Seraphim Danckaert is Director of Mission Advancement at St. Tikhon's Orthodox Theological Seminary. He holds an M.Div. from Holy Cross Greek Orthodox School of Theology and is a Ph.D. candidate in theology at Vrije Universiteit Amsterdam.
Metropolitan Anthony Bloom was the archbishop of the Russian Orthodox Diocese of Sourozh in Great Britain and Ireland from 1957 to shortly before his death in 2003. A popular author of several books on prayer and a regular guest on radio and television broadcasts, Metropolitan Anthony became well known in the English-speaking world for his efforts to share Orthodox Christian spirituality with the modern world.
In 2001, shortly after the terrorist attacks of 9/11, His Eminence recorded a series of talks, in which he tackled various issues of contemporary Christian life, seeking “to say things which have accumulated in my mind and heart over the years.” The first video in the series, embedded above, examines the role of doubt and questioning in the life of faith.
His Eminence begins with a vignette:
A number of years ago, I was invited by the BBC to give a talk on believing, and when I finished my talk, the person responsible said to me: “Bishop Anthony, we shall never invite you again to speak on our religious programs”. And I said: “Was my talk so desperately bad?” He said: “No, it isn’t that. But we don’t want any of your certainties. What we want is doubt and questioning”.
And I think we are at the moment at a point where not only the BBC, not only people without a faith, but people who have a faith – religious, philosophical or people who believe in life, in truth, in man are shaken by what is going on. I am not speaking only of the horror that had seized upon America and has spread all over the world. I am speaking of a gradual loss of faith, a gradual diminishing in the number of people who wish to come to Church and an increasing number of people both within the Church and outside it who ask earnest questions, searching questions about their own faith and the faith which they have inherited.
The Metropolitan continues with a reflection on the role of doubt in the Christian life, drawing from the lives of the saints to illustrate that doubt is a natural part of any relationship and, in the context of our relationship with God, a spiritual trial.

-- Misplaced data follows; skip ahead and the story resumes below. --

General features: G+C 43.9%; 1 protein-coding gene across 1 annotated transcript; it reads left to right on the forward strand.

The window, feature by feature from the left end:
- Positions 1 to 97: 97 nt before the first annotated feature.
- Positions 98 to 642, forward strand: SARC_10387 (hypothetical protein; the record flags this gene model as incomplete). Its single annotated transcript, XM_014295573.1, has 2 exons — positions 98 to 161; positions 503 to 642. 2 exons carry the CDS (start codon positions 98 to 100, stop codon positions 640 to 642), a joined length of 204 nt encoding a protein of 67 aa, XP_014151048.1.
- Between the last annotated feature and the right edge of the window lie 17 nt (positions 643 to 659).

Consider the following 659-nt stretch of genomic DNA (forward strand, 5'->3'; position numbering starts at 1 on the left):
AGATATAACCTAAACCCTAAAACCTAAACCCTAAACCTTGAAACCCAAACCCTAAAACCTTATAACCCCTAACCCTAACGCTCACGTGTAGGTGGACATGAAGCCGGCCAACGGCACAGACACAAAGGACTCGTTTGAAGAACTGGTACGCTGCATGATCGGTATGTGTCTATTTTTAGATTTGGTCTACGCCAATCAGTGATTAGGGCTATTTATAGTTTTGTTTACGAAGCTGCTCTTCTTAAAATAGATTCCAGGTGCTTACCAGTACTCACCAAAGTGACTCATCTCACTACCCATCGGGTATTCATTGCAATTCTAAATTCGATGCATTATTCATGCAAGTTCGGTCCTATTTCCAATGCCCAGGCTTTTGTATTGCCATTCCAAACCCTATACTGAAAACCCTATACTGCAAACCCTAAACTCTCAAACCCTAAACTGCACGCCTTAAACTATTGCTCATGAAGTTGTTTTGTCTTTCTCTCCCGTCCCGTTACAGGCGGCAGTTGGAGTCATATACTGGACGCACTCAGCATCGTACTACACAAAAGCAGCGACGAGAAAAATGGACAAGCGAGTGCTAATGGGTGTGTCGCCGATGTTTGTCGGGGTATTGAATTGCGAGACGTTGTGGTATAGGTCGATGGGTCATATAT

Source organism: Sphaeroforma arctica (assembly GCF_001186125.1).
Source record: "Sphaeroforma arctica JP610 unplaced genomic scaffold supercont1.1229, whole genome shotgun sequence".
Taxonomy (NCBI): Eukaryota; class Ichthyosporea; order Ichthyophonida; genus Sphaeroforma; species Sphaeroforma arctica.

And so I would like to insist on the fact that when a doubt comes, when hesitation comes, when we began to question what seemed to be so simple and clear at other moments, we are not committing a sin. I was about to say: it is our right and more than this – it’s our duty. A right and a duty because we are called by God to be His friends…We must be honest with God and with ourselves. God does not want to be surrounded by credulous people, but by people who know Him enough to trust Him at times beyond the limits of their knowledge…
On the one hand, faith is a certainty. When the saints spoke of their faith in God, they spoke of their inner certainty concerning the God they had met at the depth of their soul. But faith has got also other nuances: faith means faithfulness. What we have discovered of God and ourselves, what relationship has been established between Him and us one moment, if it is true, if we believe it is true, must develop into a way of life — in the same way in which when we make friends with a person we have the joy of friendship, but we must also live up to this friendship. Basically it means to be worthy of the friendship which is offered and given without reluctance, generously and at times at a cost. In our human relationships this happens time and again: we make friends and then we prove incapable of living up to the friendship which has been given us as a most precious present. But our friend does not turn away from us: he endures, he remains faithful, even if we waver, even if from time to time other friendships, other things, attract us more than the precious friendship which we have gained once. This happens supremely in relationship between husband and wife, between children and their parents.
Faith, therefore, is certainty of things unseen because a relationship, an encounter at the depth of our soul cannot be put into words, it is an experience. … We begin with an experience and this experience may fade and calls us to ask questions. The first question is: But where has He gone? The second question is: But was He ever here, or have I had simply a delusion; perhaps, there was no God? And then fear comes and doubt comes. And it is very important for us to be prepared to face these situations. Each of us in a different way, to which I will come if I can, at a certain moment has had a sense of God. And then there are other moments when we lose this sense, and we must at that moment have faith, be certain that the experience which we had was real.